Sediment and nutrient budgets are inherently dynamic: evidence from a long-term study of two subtropical reservoirs
- 1School of Chemical Engineering, The University of Queensland, St Lucia, Queensland 4072, Australia
- 2Integrated Catchment Assessment and Management Unit, ANU College of Medicine, Biology and Environment, Australian National University, Canberra, ACT 0200 Australia
- 3Australian Rivers Institute, Griffith University, Nathan, Queensland 4111, Australia
- 4The Griffith School of Environment, Griffith University, Nathan, Queensland 4111, Australia
- 5IRSTEA, UR-MALY, 5 rue de la Doua, CS70077 69626 Villeurbanne, CEDEX, France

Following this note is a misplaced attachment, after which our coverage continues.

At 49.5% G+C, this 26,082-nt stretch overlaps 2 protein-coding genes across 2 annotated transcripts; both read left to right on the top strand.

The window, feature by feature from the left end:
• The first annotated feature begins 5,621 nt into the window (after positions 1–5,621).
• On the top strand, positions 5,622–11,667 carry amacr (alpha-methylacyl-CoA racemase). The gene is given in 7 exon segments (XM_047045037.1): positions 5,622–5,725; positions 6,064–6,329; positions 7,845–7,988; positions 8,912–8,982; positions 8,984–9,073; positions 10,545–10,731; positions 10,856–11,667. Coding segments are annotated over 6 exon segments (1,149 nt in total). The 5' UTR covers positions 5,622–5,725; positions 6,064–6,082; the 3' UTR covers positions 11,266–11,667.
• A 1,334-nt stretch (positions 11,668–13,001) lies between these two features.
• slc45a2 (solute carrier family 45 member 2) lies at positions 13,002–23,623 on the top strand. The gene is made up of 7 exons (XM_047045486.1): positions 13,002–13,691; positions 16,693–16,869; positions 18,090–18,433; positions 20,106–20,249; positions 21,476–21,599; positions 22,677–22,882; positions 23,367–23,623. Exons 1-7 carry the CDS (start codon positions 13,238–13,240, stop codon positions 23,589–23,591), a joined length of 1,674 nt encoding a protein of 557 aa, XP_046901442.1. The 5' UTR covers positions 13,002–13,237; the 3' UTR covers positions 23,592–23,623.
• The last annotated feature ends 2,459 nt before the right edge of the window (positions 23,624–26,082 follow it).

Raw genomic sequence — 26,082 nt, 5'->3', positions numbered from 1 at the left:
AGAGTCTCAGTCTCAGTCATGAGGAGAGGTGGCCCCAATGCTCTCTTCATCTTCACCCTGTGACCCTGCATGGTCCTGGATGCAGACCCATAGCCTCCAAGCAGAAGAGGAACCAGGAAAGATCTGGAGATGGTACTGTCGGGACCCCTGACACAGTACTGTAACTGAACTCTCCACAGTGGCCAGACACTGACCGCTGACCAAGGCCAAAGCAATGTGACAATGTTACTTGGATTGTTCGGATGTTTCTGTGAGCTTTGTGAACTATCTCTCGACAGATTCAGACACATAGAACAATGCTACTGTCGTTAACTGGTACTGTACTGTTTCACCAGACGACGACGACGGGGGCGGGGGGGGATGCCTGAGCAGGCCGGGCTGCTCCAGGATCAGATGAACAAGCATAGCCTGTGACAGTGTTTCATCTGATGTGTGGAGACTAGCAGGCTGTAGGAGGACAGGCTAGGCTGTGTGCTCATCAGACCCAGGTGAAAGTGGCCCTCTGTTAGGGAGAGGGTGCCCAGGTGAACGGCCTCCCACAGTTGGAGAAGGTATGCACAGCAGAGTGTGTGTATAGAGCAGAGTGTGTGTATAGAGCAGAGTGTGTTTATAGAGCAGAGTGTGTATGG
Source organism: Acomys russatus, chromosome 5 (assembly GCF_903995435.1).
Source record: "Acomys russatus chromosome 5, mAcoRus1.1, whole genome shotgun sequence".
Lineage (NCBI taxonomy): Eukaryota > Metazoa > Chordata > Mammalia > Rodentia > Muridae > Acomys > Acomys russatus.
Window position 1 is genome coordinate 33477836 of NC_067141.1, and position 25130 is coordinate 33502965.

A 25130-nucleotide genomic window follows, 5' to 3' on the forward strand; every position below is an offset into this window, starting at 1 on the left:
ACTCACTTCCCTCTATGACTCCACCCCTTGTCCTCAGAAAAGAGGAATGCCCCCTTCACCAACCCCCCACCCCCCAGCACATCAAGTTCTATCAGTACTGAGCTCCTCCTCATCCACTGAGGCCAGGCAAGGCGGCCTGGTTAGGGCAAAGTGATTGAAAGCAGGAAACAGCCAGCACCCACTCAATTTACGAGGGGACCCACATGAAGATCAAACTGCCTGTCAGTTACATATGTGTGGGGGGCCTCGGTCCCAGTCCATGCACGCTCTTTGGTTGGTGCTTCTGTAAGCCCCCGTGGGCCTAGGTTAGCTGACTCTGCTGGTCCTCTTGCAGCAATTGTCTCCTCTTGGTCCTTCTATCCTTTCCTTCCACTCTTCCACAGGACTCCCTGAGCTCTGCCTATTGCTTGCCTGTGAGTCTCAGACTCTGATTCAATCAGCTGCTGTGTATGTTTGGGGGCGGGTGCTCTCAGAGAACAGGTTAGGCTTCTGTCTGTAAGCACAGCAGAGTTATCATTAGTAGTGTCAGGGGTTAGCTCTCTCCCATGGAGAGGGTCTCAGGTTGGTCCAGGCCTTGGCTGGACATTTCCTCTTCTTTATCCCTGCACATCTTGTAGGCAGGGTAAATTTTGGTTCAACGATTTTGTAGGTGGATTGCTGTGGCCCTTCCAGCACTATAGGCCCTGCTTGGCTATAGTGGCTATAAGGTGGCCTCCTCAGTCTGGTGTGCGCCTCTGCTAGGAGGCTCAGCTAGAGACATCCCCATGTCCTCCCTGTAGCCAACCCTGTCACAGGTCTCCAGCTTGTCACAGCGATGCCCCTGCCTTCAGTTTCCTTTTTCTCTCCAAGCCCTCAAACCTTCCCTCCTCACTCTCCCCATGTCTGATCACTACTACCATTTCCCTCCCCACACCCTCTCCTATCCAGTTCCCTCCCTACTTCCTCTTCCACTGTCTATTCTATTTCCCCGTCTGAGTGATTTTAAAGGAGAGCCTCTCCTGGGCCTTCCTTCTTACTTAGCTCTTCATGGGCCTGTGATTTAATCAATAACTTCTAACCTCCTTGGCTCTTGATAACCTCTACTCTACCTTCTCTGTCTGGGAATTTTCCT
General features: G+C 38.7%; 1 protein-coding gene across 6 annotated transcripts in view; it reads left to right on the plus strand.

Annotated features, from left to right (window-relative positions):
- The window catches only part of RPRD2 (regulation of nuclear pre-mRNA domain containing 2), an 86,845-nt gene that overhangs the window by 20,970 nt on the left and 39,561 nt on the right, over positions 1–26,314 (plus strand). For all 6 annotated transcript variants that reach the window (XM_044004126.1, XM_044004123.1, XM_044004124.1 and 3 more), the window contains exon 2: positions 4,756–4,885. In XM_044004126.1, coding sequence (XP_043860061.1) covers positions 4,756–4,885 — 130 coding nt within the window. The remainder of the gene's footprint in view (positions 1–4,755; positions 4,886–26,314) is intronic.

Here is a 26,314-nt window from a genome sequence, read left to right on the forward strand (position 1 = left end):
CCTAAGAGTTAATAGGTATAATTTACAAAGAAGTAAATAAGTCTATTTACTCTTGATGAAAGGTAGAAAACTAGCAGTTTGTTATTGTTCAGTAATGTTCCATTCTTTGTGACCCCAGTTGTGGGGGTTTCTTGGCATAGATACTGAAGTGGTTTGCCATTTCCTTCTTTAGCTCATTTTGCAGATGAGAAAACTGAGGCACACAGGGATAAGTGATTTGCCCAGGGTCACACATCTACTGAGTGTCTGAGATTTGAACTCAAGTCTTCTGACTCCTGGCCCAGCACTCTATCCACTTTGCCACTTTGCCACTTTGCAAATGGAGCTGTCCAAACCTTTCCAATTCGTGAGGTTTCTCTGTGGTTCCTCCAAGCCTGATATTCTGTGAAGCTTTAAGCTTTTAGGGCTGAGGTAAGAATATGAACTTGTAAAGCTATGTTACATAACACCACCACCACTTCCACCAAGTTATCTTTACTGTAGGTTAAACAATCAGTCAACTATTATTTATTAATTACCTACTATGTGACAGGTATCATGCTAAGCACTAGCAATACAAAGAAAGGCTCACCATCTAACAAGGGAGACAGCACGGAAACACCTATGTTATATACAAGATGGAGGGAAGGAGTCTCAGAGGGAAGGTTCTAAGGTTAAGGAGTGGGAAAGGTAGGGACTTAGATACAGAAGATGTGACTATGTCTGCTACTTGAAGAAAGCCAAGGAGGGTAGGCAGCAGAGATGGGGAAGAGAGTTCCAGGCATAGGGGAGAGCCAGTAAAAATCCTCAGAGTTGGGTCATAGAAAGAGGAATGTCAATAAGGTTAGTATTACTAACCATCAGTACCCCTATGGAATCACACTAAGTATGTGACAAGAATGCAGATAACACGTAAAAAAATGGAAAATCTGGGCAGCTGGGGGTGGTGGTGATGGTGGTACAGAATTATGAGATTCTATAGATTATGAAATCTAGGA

Abstract. Accurate reservoir budgets are important for understanding regional fluxes of sediment and nutrients. Here we present a comprehensive budget of sediment (based on total suspended solids, TSS), total nitrogen (TN) and total phosphorus (TP) for two subtropical reservoirs on rivers with highly intermittent flow regimes. The budget is completed from July 1997 to June 2011 on the Somerset and Wivenhoe reservoirs in southeast Queensland, Australia, using a combination of monitoring data and catchment model predictions. A major flood in January 2011 accounted for more than half of the water entering and leaving both reservoirs in that year, and approximately 30 % of water delivered to and released from Wivenhoe over the 14-year study period. The flood accounted for an even larger proportion of total TSS and nutrient loads: in Wivenhoe more than one-third of TSS inputs and two-thirds of TSS outputs between 1997 and 2011 occurred during January 2011. During non-flood years, mean historical concentrations provided reasonable estimates of TSS and nutrient loads leaving the reservoirs. Calculating loads from historical mean TSS and TP concentrations during January 2011, however, would have substantially underestimated outputs over the entire study period, by up to a factor of 10. The results have important implications for sediment and nutrient budgets in catchments with highly episodic flow. First, quantifying inputs and outputs during major floods is essential for producing reliable long-term budgets. Second, sediment and nutrient budgets are dynamic, not static. Characterizing uncertainty and variability is therefore just as important for meaningful reservoir budgets as accurate quantification of loads.